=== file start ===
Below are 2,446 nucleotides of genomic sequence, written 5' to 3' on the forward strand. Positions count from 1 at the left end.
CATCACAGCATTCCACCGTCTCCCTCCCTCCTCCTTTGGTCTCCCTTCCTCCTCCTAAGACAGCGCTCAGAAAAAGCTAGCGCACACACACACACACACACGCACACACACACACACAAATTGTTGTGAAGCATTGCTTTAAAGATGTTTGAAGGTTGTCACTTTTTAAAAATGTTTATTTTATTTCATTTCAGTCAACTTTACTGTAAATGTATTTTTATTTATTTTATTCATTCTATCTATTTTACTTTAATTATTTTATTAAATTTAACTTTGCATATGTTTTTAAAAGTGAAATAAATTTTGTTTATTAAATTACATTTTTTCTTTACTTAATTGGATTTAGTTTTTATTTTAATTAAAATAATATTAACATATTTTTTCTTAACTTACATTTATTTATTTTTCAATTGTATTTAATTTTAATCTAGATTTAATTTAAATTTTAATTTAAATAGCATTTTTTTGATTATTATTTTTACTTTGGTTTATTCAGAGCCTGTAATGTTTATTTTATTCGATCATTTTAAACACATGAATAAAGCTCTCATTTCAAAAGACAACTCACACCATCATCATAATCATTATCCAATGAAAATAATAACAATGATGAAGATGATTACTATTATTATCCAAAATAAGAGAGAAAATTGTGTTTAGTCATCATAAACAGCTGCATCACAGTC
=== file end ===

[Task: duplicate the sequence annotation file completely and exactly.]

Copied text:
Below are 2,446 nucleotides of genomic sequence, written 5' to 3' on the forward strand. Positions count from 1 at the left end.
CATCACAGCATTCCACCGTCTCCCTCCCTCCTCCTTTGGTCTCCCTTCCTCCTCCTAAGACAGCGCTCAGAAAAAGCTAGCGCACACACACACACACACACGCACACACACACACACAAATTGTTGTGAAGCATTGCTTTAAAGATGTTTGAAGGTTGTCACTTTTTAAAAATGTTTATTTTATTTCATTTCAGTCAACTTTACTGTAAATGTATTTTTATTTATTTTATTCATTCTATCTATTTTACTTTAATTATTTTATTAAATTTAACTTTGCATATGTTTTTAAAAGTGAAATAAATTTTGTTTATTAAATTACATTTTTTCTTTACTTAATTGGATTTAGTTTTTATTTTAATTAAAATAATATTAACATATTTTTTCTTAACTTACATTTATTTATTTTTCAATTGTATTTAATTTTAATCTAGATTTAATTTAAATTTTAATTTAAATAGCATTTTTTTGATTATTATTTTTACTTTGGTTTATTCAGAGCCTGTAATGTTTATTTTATTCGATCATTTTAAACACATGAATAAAGCTCTCATTTCAAAAGACAACTCACACCATCATCATAATCATTATCCAATGAAAATAATAACAATGATGAAGATGATTACTATTATTATCCAAAATAAGAGAGAAAATTGTGTTTAGTCATCATAAACAGCTGCATCACAGTC